By Chuck Mikolajczak
NEW YORK (Reuters) – The dollar index was higher on Wednesday, after U.S. economic data showed inflation increased for August but did little to alter market expectations for the path of rate hikes from the Federal Reserve.
The consumer price index increased by 0.6% last month, the largest gain since June 2022, as gasoline prices jumped, Labor Department data showed. Excluding the volatile food and energy components, the CPI increased 0.3%, moderated by a decline in prices for used cars and trucks.
The data failed to disrupt views the U.S. central bank will hold rates steady at its policy announcement next week at the conclusion of its Sept. 19-20 meeting. The market is pricing in a 97% chance the Fed will keep rates at their current level, up from 92% on Tuesday, according to CME’s FedWatch Tool.
Expectations for a 25 basis point hike at the November meeting, which had been creeping up this week, slipped to 40.8% from 41.1% a day ago.
“For me, CPI didn’t really change the story that much,” said Marvin Loh, senior global macro strategist at State Street in Boston.
“If you think that they need to go another hike, you still think they need to go another hike. If you think they’re done, there’s probably enough in here where it’s done. Probably more important is how you look at next year’s cuts and most importantly is that there was nothing in today’s number that really changed next year’s cut that much.”
The dollar index, which tracks the currency against a basket of rival currencies, was up 0.19% to 104.79.
Goldman Sachs chief economist Jan Hatzius said in a note on Wednesday the firm does not expect the CPI report to affect the outcome of next week’s meeting in which he sees policy unchanged, and continues to believe the Fed will see a final hike at the November meeting as unnecessary.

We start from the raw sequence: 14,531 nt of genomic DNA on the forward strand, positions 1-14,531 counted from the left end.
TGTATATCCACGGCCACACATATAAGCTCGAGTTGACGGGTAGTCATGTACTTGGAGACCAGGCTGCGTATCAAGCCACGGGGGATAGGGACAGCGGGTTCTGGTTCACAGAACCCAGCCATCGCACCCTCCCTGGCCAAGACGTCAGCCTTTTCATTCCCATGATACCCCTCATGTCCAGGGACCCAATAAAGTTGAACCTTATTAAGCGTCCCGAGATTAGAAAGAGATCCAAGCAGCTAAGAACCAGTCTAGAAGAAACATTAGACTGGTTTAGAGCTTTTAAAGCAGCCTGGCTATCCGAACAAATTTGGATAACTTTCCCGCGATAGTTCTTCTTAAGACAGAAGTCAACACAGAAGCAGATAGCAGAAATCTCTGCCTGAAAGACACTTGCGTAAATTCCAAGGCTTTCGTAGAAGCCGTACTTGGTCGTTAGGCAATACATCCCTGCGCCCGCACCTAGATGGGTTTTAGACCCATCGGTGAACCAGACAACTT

Barclays also maintained their call for a pause by the Fed next week, but continue to expect one more hike of 25 basis points by year-end.
Another inflation reading will be released tomorrow in the form of the producer price index (PPI), while retail sales data will also be released.
The euro lost 0.22% to $1.073 against the greenback ahead of the policy announcement from the European Central Bank (ECB) on Thursday.
A source with direct knowledge of rate setters’ discussions told Reuters on Tuesday the central bank expects euro zone inflation to remain above 3% next year, supporting the case for a tenth straight interest rate increase this week.
Sterling edged down 0.08% at $1.2485, after data showed the UK economy contracted in July at an unexpectedly sharp rate, as gross domestic product shrank 0.5% from June, below expectations for a 0.2% contraction.
The dollar strengthened 0.27% against the yen to 147.45 as the Japanese currency continued to give back a sharp gain on Monday the resulted in the biggest one-day climb for the yen in two months.
Weekend comments from Bank of Japan (BOJ) Governor Kazuo Ueda heightened expectations the central bank could shift away from its negative interest rate policy, sending the yen surging to start the week, but these were subsequently dampened after influential ruling party lawmaker Hiroshige Seko indicated his preference for an ultra-loose monetary policy on Tuesday.
The yen has come under pressure against the dollar as the BOJ remains a dovish outlier among global central banks, especially since the Federal Reserve began its aggressive rate-hike cycle in March 2022.
Traders have been closely watching for any signs of intervention from Japan to shore up the yen since it weakened past the 145 per dollar threshold last month. A year ago, that level led to the first yen-buying intervention by the authorities since 1998.
(Reporting by Chuck Mikolajczak; Editing by Andrea Ricci and Diane Craft)